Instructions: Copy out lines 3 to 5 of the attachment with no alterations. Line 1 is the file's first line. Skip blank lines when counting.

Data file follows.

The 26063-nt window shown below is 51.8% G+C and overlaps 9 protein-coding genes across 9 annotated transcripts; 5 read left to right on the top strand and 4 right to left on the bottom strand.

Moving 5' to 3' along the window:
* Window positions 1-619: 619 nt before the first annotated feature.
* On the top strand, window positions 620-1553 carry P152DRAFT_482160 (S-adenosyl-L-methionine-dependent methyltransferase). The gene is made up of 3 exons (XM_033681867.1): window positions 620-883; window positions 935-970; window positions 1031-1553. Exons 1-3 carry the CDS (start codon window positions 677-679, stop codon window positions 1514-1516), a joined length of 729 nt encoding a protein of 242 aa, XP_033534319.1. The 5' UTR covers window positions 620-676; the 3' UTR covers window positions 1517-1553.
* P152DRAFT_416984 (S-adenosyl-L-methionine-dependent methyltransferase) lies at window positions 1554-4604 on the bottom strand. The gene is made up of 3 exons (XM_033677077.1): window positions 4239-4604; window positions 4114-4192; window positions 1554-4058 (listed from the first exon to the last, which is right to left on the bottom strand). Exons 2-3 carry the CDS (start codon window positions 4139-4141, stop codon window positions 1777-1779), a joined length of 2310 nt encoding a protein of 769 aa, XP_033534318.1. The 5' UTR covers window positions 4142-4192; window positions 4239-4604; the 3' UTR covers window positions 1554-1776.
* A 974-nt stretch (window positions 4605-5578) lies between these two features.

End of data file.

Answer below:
* Window positions 1-619: 619 nt before the first annotated feature.
* On the top strand, window positions 620-1553 carry P152DRAFT_482160 (S-adenosyl-L-methionine-dependent methyltransferase). The gene is made up of 3 exons (XM_033681867.1): window positions 620-883; window positions 935-970; window positions 1031-1553. Exons 1-3 carry the CDS (start codon window positions 677-679, stop codon window positions 1514-1516), a joined length of 729 nt encoding a protein of 242 aa, XP_033534319.1. The 5' UTR covers window positions 620-676; the 3' UTR covers window positions 1517-1553.
* P152DRAFT_416984 (S-adenosyl-L-methionine-dependent methyltransferase) lies at window positions 1554-4604 on the bottom strand. The gene is made up of 3 exons (XM_033677077.1): window positions 4239-4604; window positions 4114-4192; window positions 1554-4058 (listed from the first exon to the last, which is right to left on the bottom strand). Exons 2-3 carry the CDS (start codon window positions 4139-4141, stop codon window positions 1777-1779), a joined length of 2310 nt encoding a protein of 769 aa, XP_033534318.1. The 5' UTR covers window positions 4142-4192; window positions 4239-4604; the 3' UTR covers window positions 1554-1776.